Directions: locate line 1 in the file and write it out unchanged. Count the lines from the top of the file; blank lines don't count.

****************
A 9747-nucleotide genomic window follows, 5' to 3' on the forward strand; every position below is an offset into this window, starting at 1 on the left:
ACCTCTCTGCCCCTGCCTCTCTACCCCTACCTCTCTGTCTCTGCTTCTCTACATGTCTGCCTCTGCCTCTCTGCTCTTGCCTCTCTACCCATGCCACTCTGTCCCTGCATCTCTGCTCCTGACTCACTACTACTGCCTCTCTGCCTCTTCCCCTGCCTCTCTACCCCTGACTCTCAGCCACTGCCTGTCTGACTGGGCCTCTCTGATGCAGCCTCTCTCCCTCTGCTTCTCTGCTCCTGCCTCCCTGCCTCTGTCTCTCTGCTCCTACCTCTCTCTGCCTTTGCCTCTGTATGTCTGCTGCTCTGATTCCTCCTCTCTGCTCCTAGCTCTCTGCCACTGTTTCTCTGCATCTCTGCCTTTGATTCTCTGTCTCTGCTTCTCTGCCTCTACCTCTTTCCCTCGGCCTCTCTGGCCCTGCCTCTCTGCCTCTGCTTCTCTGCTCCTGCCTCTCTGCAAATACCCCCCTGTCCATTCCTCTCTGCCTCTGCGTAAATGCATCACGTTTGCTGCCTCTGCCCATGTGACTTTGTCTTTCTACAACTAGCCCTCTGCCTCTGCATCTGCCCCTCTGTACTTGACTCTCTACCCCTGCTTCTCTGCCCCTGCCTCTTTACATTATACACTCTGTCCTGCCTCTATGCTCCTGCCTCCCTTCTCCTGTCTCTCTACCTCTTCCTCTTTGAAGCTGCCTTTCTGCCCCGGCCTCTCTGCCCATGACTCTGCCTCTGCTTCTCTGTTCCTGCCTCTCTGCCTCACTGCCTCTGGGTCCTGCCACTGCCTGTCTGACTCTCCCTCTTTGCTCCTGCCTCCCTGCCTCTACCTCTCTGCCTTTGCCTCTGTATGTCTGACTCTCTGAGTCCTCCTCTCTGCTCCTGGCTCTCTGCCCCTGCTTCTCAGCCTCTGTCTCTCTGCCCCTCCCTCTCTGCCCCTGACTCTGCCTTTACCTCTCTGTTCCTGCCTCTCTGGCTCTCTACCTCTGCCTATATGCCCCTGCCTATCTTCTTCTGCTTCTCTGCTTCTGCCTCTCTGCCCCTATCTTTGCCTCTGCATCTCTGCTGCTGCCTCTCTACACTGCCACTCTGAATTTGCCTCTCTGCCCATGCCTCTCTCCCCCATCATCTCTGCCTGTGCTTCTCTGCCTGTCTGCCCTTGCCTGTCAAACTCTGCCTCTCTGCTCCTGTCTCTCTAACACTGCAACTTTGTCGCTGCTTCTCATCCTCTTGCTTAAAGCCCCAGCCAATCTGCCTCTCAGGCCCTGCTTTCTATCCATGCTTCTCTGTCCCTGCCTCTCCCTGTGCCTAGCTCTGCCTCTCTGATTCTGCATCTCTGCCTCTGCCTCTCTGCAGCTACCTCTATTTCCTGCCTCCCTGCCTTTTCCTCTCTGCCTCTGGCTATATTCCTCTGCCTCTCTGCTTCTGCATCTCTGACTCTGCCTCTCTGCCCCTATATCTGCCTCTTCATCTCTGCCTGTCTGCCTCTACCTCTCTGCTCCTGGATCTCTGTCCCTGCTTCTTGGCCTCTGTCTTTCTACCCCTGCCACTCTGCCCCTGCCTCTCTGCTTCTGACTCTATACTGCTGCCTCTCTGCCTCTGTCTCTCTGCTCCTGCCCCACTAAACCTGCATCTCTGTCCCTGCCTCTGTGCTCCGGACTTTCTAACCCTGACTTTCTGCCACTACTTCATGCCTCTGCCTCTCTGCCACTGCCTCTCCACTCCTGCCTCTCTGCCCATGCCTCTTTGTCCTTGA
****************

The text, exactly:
A 9747-nucleotide genomic window follows, 5' to 3' on the forward strand; every position below is an offset into this window, starting at 1 on the left: